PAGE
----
The company explains that it doesn't "log users’ traffic or the content of any communications"; "discriminate against devices, protocols, or applications"; "throttle your Internet connection." Which suggests that not only is your internet history safe, but the service isn't going to artificially slow down if, say, you spend all day streaming HD videos.
A support article explains that there is a little session logging, though it's probably the smallest amount there could possibly be:
..."we store a single timestamp of your accounts most recent login. Here again, we do not store any information about where you signed in from, how long you were logged in or where you logged in from."
That is, they're recording the login time of your last session, but that's it. No incoming or VPN IP addresses, no disconnect times, no bandwidth use, nothing that could even begin to identify your VPN account with any online action.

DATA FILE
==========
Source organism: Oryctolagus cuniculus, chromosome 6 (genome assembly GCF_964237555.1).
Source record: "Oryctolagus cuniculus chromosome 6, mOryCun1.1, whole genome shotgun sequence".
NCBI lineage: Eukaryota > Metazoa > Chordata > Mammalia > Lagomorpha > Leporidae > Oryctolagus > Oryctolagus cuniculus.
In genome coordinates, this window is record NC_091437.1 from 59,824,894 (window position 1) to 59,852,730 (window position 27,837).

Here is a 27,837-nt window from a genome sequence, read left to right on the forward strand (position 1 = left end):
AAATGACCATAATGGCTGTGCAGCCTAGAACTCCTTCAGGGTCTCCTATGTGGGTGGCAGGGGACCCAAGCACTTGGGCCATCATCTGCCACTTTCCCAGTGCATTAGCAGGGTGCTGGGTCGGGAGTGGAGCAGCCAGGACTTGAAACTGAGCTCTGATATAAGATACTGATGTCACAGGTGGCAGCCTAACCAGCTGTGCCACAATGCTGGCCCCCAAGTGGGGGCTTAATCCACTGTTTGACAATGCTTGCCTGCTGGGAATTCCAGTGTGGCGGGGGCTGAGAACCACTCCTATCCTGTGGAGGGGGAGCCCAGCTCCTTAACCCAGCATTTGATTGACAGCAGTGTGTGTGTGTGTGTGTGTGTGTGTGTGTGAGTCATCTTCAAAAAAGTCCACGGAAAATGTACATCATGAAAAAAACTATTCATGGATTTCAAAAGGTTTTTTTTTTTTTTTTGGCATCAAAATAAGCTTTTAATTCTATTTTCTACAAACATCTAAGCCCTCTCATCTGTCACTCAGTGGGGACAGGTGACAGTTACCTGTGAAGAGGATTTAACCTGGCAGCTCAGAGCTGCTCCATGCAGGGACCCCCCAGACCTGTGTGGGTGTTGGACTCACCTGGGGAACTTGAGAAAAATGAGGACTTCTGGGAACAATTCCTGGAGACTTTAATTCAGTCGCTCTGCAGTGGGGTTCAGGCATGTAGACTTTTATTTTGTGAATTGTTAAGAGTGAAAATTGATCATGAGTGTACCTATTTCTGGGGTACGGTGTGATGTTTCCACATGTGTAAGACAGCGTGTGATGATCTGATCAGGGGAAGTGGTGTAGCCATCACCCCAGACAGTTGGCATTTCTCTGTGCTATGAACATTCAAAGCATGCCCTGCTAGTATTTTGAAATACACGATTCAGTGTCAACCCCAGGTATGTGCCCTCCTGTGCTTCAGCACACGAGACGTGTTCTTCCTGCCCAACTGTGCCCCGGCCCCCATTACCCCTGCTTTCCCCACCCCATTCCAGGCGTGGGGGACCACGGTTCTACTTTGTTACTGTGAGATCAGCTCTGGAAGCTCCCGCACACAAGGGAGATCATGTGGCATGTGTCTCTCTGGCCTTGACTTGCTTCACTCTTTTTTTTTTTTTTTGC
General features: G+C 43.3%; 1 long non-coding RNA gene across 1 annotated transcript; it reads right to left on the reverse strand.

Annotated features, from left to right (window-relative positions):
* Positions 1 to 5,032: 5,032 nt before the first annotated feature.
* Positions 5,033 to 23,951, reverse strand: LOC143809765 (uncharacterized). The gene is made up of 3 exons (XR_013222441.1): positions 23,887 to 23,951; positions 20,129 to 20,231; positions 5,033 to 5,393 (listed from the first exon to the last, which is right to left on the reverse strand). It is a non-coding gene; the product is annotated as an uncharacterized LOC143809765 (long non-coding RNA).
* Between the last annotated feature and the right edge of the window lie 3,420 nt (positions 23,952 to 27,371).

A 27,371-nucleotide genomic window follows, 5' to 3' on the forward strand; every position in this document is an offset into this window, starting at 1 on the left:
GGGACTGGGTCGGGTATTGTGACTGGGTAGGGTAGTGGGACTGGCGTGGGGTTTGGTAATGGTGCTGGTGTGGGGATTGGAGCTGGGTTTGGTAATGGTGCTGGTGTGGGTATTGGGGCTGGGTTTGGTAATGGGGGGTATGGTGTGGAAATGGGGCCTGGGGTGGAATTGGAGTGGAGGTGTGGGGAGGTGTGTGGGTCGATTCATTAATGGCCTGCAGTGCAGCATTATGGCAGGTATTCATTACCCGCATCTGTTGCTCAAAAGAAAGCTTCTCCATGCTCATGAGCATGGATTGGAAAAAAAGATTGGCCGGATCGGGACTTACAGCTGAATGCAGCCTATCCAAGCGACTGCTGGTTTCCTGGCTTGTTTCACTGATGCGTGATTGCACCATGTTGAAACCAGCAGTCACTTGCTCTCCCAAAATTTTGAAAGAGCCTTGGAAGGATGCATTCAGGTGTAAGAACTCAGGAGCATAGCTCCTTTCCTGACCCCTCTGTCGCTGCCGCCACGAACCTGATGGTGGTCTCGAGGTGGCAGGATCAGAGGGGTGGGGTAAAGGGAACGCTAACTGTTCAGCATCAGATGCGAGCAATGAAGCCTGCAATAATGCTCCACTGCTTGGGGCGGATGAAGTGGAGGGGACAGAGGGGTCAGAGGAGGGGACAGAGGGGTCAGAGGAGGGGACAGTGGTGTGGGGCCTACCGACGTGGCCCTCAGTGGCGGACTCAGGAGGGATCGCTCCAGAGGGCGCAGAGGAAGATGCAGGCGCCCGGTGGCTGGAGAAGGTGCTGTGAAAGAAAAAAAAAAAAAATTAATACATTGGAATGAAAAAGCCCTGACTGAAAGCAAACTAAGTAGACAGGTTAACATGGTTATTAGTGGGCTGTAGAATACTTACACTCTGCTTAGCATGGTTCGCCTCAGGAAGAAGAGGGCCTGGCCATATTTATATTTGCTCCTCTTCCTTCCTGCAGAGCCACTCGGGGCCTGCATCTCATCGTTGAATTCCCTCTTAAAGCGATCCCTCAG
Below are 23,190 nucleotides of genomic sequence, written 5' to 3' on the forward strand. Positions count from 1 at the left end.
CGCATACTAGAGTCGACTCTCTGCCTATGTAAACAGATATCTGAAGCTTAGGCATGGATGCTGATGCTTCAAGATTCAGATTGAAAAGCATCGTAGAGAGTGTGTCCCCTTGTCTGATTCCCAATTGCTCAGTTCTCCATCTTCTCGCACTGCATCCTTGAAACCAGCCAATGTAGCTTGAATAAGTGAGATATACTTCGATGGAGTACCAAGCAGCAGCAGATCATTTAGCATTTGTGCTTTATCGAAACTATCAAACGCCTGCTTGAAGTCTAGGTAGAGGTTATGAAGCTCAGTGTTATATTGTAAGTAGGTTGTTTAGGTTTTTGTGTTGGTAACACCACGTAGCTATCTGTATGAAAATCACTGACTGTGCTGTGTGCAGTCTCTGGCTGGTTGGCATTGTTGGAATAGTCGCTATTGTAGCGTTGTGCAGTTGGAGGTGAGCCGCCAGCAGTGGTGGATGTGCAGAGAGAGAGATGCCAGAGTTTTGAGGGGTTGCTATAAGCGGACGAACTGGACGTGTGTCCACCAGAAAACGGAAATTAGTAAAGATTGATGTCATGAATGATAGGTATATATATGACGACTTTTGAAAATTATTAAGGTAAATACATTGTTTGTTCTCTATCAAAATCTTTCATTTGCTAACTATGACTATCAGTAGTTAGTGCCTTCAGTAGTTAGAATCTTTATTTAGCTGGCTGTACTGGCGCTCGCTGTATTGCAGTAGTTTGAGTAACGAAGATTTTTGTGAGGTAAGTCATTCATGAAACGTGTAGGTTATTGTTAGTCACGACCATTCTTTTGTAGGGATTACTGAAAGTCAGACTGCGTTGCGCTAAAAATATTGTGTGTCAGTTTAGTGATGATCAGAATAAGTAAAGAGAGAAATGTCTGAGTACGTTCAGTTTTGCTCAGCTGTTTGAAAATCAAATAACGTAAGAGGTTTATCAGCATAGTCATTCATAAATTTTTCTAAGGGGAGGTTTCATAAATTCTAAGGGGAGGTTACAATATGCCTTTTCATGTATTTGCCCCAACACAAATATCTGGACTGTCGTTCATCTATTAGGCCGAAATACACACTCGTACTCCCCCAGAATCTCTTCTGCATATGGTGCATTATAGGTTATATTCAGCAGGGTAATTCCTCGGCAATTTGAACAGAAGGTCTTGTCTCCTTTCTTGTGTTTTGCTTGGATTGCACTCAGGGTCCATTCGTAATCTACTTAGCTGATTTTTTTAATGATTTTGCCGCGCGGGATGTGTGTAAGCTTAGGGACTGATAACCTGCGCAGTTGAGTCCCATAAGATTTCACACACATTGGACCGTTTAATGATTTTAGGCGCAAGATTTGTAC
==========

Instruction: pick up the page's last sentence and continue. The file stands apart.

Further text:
There's an extra benefit with ProtonVPN Free, in that you don't have to provide any payment details to sign up. The company does require an email address to create your account in the first place, but this can be whatever you want. Use free encrypted email account with ProtonVPN's sister service, ProtonMail - which doesn't require any other email address to authenticate it - and you can be completely anonymous.
Whichever account you choose, the ProtonVPN network and apps do a good job of protecting you online. Our tests showed all ProtonVPN servers were in the locations promised, and the apps correctly shielded our identity by blocking DNS and WebRTC leaks.
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Creating an account with ProtonVPN only takes a moment, and its web control panel points you to everything you need: client downloads (Windows, Mac, iOS, Android, Linux), OpenVPN files for third-party clients and routers, and a brief help page with some troubleshooting advice.